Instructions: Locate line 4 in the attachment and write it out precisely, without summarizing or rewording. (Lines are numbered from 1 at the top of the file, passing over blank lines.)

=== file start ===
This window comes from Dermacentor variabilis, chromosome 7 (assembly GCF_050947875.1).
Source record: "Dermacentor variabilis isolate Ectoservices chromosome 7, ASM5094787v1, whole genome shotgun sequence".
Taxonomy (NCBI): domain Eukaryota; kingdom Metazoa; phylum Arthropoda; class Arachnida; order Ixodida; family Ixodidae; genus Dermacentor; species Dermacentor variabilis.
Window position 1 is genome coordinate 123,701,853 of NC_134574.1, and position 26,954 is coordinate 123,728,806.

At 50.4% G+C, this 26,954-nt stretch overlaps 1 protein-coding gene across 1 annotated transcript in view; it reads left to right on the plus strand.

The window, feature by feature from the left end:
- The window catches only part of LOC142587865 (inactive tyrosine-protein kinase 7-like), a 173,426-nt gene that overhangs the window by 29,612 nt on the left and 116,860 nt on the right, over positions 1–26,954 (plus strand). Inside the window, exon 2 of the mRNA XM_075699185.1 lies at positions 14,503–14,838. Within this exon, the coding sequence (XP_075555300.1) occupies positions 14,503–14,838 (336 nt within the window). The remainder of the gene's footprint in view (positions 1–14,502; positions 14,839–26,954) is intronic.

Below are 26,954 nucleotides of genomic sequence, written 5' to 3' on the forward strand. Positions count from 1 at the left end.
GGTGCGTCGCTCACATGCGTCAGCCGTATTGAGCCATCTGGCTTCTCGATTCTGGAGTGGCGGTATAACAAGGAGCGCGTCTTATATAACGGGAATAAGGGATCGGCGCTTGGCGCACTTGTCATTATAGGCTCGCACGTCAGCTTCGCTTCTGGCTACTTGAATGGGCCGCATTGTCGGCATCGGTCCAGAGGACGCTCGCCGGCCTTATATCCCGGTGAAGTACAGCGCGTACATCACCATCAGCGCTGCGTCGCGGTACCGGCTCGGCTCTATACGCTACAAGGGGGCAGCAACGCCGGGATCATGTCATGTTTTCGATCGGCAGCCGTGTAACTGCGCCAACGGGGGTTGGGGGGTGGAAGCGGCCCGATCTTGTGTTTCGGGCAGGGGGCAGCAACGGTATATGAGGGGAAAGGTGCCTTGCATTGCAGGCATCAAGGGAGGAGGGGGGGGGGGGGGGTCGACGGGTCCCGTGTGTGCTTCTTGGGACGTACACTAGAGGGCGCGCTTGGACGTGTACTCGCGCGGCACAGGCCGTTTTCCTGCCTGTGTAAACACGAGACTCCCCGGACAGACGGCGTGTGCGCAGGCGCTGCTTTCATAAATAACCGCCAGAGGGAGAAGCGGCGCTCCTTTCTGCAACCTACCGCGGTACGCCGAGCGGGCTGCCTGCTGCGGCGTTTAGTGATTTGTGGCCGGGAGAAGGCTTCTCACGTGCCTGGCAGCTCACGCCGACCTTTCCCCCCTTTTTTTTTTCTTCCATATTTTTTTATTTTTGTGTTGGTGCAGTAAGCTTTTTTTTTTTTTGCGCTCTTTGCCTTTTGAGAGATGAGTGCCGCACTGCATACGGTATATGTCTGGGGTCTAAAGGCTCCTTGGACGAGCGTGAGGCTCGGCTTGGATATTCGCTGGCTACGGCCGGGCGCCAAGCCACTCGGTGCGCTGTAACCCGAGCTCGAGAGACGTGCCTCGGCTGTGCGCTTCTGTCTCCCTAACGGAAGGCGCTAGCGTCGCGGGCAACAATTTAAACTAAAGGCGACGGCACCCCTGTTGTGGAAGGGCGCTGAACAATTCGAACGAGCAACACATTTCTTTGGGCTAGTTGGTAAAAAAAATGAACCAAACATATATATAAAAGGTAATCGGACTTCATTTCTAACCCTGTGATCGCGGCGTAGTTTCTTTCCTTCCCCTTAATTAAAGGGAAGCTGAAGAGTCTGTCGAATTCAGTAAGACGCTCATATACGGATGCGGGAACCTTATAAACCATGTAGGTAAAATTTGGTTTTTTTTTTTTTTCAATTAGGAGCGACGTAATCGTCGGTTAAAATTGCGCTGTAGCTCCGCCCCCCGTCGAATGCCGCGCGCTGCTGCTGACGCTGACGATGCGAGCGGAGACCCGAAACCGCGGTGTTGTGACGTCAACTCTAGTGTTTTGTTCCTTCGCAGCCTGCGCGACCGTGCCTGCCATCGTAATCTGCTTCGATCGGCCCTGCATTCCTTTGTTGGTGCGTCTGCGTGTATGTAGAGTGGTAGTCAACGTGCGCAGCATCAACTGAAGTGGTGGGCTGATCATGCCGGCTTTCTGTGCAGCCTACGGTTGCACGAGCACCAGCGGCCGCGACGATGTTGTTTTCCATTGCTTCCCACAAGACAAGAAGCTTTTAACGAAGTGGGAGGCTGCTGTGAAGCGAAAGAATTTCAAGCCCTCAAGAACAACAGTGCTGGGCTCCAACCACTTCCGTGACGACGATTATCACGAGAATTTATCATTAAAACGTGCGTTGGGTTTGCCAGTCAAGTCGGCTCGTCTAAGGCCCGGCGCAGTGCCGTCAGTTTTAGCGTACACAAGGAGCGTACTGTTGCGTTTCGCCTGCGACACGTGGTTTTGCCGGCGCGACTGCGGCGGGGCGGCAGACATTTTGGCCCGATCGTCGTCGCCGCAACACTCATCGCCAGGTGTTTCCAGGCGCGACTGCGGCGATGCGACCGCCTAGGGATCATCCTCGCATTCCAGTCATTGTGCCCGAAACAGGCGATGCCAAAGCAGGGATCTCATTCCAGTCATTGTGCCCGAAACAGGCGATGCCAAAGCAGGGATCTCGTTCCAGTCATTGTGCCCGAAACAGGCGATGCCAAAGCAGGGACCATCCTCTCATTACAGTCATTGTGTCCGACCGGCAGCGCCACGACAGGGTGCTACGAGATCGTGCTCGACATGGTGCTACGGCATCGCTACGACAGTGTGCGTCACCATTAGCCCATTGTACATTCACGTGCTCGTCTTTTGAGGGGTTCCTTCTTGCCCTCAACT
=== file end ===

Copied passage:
Window position 1 is genome coordinate 123,701,853 of NC_134574.1, and position 26,954 is coordinate 123,728,806.